One reference to the expression “bite my tongue” is “To forcibly prevent oneself from speaking, especially in order to avoid saying something inappropriate or likely to cause a dispute”.
In conflict situations this idiom comes up when there is something we feel compelled to say but catch ourselves from doing so. This might be because we instinctively know it would result in an escalation of matters, be hurtful, stir up more emotion than is necessary and so on.
The imagery is interesting in that if you’ve ever bitten your tongue (haven’t we all?) it HURTS!! It would appear then – considering the idiom’s meaning – that to stop ourselves from hurting someone’s feelings we hurt ourselves physically.
Though it’s not usually the case that we literally bite our tongues and are in pain as a consequence, it is the case that not saying what we want to can cause us inner pain. That is, we may feel our experience of the conflict is not being expressed; we might resent we are being careful about the other person but our emotions are not being reciprocated; we might regret we do not have other skills and tools to effectively make our point without causing damage; and so on.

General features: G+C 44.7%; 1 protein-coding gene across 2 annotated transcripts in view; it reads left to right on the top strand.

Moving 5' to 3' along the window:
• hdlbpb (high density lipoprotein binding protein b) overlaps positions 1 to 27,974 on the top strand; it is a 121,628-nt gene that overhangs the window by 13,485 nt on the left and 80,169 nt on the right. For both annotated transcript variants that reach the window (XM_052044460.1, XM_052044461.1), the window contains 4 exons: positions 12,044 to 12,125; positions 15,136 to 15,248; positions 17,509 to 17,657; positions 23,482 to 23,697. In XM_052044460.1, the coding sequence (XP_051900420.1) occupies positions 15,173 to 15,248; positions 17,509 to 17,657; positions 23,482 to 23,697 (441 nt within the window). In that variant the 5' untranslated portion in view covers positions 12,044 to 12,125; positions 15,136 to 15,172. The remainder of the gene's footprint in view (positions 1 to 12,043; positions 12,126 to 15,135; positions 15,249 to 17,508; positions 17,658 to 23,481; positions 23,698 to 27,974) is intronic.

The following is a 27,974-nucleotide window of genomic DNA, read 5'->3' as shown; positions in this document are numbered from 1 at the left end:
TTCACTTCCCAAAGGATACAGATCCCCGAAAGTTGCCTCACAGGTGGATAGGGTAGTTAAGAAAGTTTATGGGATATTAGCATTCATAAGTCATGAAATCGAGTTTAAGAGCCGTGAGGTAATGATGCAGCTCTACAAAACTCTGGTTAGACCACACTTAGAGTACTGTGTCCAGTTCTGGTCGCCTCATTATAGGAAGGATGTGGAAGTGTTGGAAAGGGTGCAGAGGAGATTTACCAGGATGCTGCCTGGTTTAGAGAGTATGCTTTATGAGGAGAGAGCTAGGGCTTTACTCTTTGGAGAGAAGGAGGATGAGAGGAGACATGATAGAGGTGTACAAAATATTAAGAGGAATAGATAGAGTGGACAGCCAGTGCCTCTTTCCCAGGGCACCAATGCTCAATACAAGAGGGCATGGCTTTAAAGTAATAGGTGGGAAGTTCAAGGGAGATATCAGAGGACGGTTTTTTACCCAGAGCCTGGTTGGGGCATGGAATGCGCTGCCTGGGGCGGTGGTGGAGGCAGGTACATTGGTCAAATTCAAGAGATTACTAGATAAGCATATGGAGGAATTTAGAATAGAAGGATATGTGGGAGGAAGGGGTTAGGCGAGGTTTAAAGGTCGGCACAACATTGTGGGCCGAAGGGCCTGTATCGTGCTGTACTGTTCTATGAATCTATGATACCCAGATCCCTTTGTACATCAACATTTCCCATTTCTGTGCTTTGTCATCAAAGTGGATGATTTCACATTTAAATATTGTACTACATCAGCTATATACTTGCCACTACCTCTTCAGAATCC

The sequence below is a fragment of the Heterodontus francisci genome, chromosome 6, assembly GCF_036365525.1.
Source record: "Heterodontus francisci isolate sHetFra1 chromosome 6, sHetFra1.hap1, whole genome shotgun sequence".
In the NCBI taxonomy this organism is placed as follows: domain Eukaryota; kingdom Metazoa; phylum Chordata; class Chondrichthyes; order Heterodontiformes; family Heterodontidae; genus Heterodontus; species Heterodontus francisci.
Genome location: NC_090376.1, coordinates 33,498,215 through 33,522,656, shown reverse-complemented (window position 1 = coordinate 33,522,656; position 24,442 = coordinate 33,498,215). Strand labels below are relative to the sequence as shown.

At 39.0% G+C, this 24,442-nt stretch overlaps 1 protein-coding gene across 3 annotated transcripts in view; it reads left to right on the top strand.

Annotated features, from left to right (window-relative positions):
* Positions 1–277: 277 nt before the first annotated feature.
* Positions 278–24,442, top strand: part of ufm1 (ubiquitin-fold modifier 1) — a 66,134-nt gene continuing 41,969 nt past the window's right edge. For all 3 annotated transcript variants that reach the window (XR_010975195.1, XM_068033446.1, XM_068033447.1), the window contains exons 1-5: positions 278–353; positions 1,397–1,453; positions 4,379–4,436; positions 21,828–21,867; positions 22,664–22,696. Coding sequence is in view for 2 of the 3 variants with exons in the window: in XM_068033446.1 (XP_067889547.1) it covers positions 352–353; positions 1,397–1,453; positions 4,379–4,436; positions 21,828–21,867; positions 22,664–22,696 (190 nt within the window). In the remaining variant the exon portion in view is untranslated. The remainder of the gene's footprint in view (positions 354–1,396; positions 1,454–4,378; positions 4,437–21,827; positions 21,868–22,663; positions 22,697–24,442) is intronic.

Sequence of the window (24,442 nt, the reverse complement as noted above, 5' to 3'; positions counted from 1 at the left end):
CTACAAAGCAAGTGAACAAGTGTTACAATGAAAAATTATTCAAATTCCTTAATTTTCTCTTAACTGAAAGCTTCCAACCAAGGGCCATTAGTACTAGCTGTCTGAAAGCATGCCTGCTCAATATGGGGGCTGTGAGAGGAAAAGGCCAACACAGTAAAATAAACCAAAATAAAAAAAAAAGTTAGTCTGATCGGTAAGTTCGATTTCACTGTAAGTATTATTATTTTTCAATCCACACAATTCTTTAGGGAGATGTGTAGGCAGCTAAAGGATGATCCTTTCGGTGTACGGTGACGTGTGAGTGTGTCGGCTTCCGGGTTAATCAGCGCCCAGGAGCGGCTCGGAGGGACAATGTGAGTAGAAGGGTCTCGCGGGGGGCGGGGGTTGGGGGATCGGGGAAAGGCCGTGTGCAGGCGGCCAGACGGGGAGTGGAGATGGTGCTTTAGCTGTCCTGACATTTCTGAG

In this week’s Conflict Mastery Ques(ions) blog consider a time when you “bit your tongue” as you respond to this set of questions.
Reprinted from The Texas Mediator, Volume 18, Number 2, Summer 2003 A publication of the Texas Association of Mediators www.txmediator.org If confidentially is the heart of mediation, self-determination is its...By Judith Cohen